Developers of GP desktop software working on NEHTA’s vendor panel expect the authority to be able to make a series of positive announcements in the early part of next year, as they make steady progress on key elements of the infrastructure needed to launch the nation’s ehealth revolution.
With most of the industry’s attention focused on a single project which will allow the easy transmission of a shared health summary for the PCEHR – due to be launched on July 1 next year – the parallel development of code that will allow secure messaging between practitioners, electronic referrals from GPs to specialists and allied health professionals and electronic transfer of prescriptions in an open, seamless format will take the public, most clinicians and even members of the software industry by surprise when it is unveiled at roughly the same time.
One industry veteran says the work will clear the barriers that have held up seamless, nation-wide clinical communications and electronic health records “for the past 15 years”.
“People don’t seem to be aware of the fact that we are implementing everything NEHTA has come up with over the past five years – basically their concept of how it all hangs together.
“We are doing very good work that has been needed for a long time, but nobody has been prepared in the the past to sit down and make it work properly. We have had some ability to send e-referrals and e-prescriptions, but everything has been cobbled together with various work-arounds that make it very fragile and unnecessarily complex.
“We’ve been using horrible formats like HL7 V2 which is documented, but too flexible, so that you still have messages that one system can generate and another system can’t read. The result is that we have clinicians having to install five or six messaging clients, because each message has to have the same client at each end to be able to parse them. That means in practice it’s a comparatively rare event.
“We’ve also been held back by the lack of unique patient identifiers and coding systems for drugs and diagnosis. Now all of that stuff is finally starting to happen.
“The work we are doing now is nailing everything down so that everyone knows exactly how to interpret the messages. It’s using strictly defined CDA (Clinical Document Architecture) along with AMT for drug coding and SNOMED CT-AU for diagnosis coding, and it’s going to make things universal and interoperable. This is really good work that we would never have bothered doing if NEHTA hadn’t funded us to do it because there was no real demand from users.”
By August developers of Best Practice, Zedmed, iSoft and Medtech, who are on the panel, had met the specifications to make their software compatible with the Individual Health Identifiers introduced last year, and capable of displaying hospital discharge summaries and specialist letters in a CDA browser.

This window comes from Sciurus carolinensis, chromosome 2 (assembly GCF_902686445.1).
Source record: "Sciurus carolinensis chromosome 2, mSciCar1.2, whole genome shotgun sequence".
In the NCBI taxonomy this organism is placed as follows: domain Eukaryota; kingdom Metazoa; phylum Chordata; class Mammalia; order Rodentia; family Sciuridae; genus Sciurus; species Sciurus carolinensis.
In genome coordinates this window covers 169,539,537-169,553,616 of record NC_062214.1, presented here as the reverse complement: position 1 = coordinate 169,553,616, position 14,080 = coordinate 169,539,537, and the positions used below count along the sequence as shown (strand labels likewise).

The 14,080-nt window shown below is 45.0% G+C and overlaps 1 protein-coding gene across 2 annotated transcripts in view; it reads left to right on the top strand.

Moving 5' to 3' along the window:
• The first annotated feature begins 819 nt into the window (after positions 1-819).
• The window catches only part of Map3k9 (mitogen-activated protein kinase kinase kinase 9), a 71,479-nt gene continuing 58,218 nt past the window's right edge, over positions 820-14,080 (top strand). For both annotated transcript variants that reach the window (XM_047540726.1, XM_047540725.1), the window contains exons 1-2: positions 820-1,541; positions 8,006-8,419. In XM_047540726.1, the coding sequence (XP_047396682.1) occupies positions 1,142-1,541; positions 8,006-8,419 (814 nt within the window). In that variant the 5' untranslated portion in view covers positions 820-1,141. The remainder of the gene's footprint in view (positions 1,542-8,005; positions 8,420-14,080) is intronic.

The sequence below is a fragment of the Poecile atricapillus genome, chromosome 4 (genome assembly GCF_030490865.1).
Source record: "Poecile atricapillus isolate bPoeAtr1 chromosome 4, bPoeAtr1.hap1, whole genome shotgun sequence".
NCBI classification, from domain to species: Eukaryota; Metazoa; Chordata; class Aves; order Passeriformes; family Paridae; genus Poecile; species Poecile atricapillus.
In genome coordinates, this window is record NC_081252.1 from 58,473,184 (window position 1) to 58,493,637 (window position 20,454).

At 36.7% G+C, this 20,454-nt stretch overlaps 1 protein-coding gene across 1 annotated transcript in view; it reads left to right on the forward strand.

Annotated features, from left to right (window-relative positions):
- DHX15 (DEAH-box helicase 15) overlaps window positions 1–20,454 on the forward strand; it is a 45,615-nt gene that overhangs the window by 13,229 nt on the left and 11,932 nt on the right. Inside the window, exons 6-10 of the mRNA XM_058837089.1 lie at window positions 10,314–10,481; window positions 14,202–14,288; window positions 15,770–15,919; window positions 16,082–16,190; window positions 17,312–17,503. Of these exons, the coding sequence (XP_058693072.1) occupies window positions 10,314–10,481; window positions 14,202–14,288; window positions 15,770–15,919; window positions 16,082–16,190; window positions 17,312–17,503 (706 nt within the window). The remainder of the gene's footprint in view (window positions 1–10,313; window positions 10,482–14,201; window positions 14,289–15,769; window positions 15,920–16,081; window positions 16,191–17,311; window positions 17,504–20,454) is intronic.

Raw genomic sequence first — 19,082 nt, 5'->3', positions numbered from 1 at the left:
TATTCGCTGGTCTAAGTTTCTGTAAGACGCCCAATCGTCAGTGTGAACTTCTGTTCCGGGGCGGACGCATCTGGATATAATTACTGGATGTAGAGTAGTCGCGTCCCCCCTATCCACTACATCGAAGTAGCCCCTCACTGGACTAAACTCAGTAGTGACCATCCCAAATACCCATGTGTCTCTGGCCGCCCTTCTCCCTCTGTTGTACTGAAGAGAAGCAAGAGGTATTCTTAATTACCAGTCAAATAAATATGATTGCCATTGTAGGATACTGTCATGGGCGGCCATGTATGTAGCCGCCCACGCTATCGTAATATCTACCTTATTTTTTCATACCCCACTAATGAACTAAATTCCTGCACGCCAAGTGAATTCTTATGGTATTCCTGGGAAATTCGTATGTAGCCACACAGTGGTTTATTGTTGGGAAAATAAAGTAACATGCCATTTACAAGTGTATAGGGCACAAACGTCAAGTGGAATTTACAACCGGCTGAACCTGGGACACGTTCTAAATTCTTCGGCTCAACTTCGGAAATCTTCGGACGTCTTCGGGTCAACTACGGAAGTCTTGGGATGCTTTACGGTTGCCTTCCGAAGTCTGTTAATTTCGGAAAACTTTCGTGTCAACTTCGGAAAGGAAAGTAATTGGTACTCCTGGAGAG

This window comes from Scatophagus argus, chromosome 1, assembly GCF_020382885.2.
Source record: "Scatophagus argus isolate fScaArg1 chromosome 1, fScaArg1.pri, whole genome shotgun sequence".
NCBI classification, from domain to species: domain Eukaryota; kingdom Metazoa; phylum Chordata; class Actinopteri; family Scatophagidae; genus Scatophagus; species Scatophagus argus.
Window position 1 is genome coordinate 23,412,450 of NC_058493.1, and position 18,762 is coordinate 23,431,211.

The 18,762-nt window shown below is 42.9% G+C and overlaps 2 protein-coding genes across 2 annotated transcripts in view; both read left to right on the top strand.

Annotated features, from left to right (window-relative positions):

The next phase, adding the ability for a GP to press a button in their software and automatically generate a summary of a patient’s record and upload it to conformant repositories – initially most of the Wave 2 testing sites but eventually to a patient’s PCEHR – and also to send CDA compliant ereferrals, was originally scheduled for completion by tomorrow. The deadline for that work – arguably the most complex part of the project – has been extended to January 30, although I understand some developers expect to have coding completed well before then.
Each application will take a different approach to the presentation of the various pieces of patient data – including adverse reactions and allergies, current medications, past medical history and immunisations – to the GP for selection and transmission, but the emphasis for all is to simplify the procedure to a matter of ticking boxes.
Ultimately the software will generate an events summary, or record of a single consultation, which the GP will be able to send to the PCEHR at the end of each patient visit – if they consent – with any changes to medication or past history.
One industry observer says the significant progress in ehealth development has been deliberately overlooked by the Medical Software Industry Association, many of whose members develop software outside the primary care environment targetted by the PCEHR.
“The MSIA has been very negative, basically because I think they got their noses out of joint. There were a lot of people who created an uproar last year because they thought there would be a lot of money going to people involved in GP software and the rest, who sell applications for pharmacists and aged care etc., were going to miss out. At the end of the day that’s what did happen, because pharmacy software for instance isn’t any help if what you want to do is upload a healthcare summary to a PCEHR.”
He suggests some senior members of the MSIA felt NEHTA had not consulted them sufficiently. “That’s probably true,” he said, “but the positives that are going to come out of this work are so significant that the MSIA should be publicly supporting it, rather than generating bad publicity all the time.”
He says he is waiting to see if some recent changes on the MSIA’s committee produce a more positive approach.